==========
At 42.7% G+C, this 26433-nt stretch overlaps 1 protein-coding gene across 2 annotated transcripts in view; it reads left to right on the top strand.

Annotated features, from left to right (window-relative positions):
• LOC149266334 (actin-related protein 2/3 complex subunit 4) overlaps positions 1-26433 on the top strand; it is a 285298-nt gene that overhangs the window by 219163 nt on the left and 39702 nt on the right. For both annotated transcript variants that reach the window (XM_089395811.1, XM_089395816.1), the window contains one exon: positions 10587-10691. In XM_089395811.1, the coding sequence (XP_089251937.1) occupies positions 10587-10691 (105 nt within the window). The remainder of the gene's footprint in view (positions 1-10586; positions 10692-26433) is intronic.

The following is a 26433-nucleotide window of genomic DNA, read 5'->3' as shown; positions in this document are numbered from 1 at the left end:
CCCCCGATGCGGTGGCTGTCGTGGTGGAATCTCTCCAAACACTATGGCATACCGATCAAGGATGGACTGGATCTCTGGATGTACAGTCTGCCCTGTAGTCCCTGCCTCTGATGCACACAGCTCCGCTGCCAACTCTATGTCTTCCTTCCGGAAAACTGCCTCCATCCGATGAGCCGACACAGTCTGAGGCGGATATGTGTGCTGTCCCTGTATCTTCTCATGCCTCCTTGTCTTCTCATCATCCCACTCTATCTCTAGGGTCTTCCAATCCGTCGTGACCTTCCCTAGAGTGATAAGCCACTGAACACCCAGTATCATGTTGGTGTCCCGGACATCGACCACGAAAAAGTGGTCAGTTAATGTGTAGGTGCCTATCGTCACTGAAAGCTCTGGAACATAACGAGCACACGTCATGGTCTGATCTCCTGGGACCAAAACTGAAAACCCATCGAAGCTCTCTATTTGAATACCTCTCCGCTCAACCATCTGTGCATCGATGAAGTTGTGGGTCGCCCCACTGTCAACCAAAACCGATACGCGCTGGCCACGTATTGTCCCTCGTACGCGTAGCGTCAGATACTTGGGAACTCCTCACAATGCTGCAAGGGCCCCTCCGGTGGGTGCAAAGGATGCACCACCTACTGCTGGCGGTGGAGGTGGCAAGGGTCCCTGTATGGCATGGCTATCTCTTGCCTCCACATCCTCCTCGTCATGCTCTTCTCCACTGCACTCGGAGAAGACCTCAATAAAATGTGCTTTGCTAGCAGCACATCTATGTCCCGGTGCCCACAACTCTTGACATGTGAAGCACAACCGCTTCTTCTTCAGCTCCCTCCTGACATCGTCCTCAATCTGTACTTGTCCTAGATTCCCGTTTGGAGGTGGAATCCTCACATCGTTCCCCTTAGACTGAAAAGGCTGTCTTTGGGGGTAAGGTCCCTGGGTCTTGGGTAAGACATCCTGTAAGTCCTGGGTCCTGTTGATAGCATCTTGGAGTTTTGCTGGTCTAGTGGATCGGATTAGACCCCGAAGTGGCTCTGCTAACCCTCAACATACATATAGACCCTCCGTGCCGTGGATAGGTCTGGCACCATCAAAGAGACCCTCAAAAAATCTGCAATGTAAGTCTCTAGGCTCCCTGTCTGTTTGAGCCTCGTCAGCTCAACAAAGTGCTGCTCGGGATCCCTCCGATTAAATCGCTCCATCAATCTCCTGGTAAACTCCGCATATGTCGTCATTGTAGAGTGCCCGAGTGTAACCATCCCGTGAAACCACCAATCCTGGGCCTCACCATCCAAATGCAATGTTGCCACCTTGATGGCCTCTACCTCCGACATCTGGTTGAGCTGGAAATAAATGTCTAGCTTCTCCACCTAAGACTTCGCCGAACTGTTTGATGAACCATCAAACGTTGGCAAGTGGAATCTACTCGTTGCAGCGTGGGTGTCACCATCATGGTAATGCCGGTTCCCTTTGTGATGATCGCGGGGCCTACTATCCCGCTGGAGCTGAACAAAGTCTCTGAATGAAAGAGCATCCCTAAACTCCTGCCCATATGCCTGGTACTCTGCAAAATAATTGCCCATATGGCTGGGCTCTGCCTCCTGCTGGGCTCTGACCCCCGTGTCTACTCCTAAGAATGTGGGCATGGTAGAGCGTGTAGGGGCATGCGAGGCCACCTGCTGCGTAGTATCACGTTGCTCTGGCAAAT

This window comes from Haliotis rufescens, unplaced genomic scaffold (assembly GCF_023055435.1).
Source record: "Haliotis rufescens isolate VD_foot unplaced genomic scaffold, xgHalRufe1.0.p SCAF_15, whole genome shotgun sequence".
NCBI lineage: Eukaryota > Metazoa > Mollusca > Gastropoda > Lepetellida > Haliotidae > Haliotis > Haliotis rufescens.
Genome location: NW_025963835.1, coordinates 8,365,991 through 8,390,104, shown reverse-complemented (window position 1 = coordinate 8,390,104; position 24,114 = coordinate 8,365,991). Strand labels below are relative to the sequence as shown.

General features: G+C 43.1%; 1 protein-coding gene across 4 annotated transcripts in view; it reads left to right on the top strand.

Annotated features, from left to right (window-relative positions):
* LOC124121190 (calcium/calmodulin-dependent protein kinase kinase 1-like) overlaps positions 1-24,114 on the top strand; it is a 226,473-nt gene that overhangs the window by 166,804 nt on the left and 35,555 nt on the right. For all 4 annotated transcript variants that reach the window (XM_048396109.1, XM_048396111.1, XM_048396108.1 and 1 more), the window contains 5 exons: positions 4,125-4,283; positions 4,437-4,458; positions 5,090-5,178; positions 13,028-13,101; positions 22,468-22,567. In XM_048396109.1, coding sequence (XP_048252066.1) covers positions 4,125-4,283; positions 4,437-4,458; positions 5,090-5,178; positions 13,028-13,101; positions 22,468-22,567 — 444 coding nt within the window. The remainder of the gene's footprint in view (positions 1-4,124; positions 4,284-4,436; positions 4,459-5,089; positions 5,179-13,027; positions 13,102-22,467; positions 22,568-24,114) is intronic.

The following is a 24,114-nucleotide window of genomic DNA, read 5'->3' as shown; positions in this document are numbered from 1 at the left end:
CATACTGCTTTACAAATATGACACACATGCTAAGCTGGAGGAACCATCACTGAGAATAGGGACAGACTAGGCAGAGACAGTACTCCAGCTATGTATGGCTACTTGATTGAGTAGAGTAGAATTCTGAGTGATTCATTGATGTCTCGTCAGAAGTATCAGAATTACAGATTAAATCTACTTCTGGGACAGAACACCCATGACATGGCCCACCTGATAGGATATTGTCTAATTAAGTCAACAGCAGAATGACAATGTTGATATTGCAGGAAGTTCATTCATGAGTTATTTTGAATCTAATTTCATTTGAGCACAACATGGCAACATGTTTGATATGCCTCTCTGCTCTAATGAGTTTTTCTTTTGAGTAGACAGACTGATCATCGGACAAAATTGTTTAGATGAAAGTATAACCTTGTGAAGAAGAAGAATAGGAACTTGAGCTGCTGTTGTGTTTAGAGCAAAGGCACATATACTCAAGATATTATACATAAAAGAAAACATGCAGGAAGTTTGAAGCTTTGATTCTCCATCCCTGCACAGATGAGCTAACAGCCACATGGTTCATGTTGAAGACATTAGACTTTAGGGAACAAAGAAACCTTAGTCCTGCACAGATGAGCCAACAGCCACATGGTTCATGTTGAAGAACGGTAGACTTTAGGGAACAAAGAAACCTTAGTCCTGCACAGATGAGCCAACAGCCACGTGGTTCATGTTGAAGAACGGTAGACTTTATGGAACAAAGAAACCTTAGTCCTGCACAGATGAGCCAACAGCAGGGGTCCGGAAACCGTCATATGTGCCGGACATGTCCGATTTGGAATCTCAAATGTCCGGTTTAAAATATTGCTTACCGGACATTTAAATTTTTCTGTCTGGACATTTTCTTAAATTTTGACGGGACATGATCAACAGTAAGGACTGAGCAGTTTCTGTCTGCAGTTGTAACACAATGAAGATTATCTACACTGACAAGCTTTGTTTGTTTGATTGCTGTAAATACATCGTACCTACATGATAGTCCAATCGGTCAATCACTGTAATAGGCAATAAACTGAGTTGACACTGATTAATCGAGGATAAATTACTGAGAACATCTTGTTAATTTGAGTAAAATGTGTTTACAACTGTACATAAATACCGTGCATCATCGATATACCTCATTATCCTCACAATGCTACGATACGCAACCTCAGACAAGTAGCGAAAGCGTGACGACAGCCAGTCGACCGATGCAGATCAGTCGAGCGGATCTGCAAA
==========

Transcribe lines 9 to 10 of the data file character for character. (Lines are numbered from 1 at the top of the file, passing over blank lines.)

Genome location: NW_025963835.1, coordinates 8,365,991 through 8,390,104, shown reverse-complemented (window position 1 = coordinate 8,390,104; position 24,114 = coordinate 8,365,991). Strand labels below are relative to the sequence as shown.

General features: G+C 43.1%; 1 protein-coding gene across 4 annotated transcripts in view; it reads left to right on the top strand.